These houres, and that which hovers o’re my End,
Into thy hands, and hart, lord, I commend.
Take Both to Thine Account, that I and mine
In that Hour, and in these, may be all thine.
That as I dedicate my devoutest Breath
To make a kind of Life for my lord’s Death,
So from his living, and life-giving Death,
My dying Life may draw a new, and never fleeting Breath.
An Epitaph Upon Husband And Wife
TO these whom death again did wed
This grave 's the second marriage-bed.
For though the hand of Fate could force
'Twixt soul and body a divorce,
It could not sever man and wife,
Because they both lived but one life.
Peace, good reader, do not weep;
Peace, the lovers are asleep.
They, sweet turtles, folded lie
In the last knot that love could tie.
Let them sleep, let them sleep on,
Till the stormy night be gone,
And the eternal morrow dawn;
Then the curtains will be drawn,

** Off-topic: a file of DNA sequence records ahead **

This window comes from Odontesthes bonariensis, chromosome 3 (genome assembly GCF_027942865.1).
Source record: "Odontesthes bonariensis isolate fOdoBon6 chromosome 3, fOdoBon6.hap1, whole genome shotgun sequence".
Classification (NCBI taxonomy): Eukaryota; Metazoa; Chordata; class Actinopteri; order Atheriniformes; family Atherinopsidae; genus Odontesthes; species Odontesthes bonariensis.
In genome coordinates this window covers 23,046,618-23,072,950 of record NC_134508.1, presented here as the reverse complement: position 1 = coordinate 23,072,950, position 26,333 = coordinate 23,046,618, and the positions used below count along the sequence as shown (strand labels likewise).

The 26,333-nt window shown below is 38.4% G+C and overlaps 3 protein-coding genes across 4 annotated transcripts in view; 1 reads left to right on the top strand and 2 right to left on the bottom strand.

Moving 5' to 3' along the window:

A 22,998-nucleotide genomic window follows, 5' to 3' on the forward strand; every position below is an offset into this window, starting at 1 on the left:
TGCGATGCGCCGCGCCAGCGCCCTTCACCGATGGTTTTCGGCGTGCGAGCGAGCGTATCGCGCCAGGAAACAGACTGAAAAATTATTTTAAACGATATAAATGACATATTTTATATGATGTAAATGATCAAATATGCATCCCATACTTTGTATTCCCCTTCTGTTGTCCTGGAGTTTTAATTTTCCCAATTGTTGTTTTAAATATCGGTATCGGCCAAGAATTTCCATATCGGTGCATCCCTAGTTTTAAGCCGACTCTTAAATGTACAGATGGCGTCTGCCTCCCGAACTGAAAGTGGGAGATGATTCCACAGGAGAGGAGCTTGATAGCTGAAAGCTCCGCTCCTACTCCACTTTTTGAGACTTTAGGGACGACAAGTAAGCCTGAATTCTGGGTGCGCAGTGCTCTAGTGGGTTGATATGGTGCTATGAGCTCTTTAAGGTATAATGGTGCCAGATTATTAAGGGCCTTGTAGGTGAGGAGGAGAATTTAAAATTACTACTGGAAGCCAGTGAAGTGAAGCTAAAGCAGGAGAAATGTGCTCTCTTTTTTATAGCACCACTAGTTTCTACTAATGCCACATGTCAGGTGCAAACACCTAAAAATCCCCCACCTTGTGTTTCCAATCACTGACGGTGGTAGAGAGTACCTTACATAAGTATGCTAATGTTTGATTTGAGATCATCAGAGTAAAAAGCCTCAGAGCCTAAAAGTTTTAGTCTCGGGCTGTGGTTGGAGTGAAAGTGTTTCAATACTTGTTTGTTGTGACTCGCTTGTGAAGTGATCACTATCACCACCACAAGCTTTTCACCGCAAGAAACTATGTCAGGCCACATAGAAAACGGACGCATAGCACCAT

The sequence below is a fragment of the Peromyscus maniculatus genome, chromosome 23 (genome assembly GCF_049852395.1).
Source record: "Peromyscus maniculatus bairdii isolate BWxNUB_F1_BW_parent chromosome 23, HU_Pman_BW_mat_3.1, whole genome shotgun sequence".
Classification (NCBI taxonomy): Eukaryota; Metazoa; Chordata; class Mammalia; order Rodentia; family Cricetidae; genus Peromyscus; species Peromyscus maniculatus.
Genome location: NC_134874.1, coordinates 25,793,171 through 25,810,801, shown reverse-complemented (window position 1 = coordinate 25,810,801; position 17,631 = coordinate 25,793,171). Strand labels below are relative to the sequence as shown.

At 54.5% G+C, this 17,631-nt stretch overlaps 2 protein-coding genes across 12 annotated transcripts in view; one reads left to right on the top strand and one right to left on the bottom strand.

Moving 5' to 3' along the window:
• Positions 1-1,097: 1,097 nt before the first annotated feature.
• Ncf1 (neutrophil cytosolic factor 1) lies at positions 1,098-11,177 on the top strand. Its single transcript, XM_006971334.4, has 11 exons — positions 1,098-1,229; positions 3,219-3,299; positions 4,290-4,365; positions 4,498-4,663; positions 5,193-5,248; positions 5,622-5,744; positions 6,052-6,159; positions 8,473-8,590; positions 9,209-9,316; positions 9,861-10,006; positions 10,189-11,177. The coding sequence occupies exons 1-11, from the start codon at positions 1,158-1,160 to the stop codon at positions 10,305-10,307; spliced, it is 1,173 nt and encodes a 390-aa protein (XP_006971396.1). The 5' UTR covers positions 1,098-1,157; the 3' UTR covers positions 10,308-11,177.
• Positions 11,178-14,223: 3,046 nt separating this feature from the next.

And they wake into a light
Whose day shall never die in night.
Lord, when the sense of thy sweet grace
Sends up my soul to seek thy face.
Thy blessed eyes breed such desire,
I dy in love’s delicious Fire.
O love, I am thy Sacrifice.
Be still triumphant, blessed eyes.
Still shine on me, fair suns! that I
Still may behold, though still I dy.
Though still I dy, I live again;
Still longing so to be still slain,
So gainfull is such losse of breath.
I dy even in desire of death.
Still live in me this loving strife
Of living Death and dying Life.
For while thou sweetly slayest me
Dead to my selfe, I live in Thee.
Now westward Sol had spent the richest beams
Of noon's high glory, when, hard by the streams
Of Tiber, on the scene of a green plat,
Under protection of an oak, there sat
A sweet lute's master : in whose gentle airs
He lost the day's heat, and his own hot cares.
Close in the covert of the leaves there stood
A nightingale, come from the neighbouring wood :—
The sweet inhabitant of each glad tree,
Their muse, their Syren, harmless Syren she,—
There stood she list'ning, and did entertain
The music's soft report, and mould the same
In her own murmurs, that what ever mood
His curious fingers lent, her voice made good.
The man preceived his rival, and her art ;
Disposed to give the light-foot lady sport,
Awakes his lute, and 'gainst the fight to come
Informs it, in a sweet
Of closer strains ; and ere the war begin
He slightly skirmishes on every string,
Charged with a flying touch ; and staightway she
Carves out her dainty voice as readily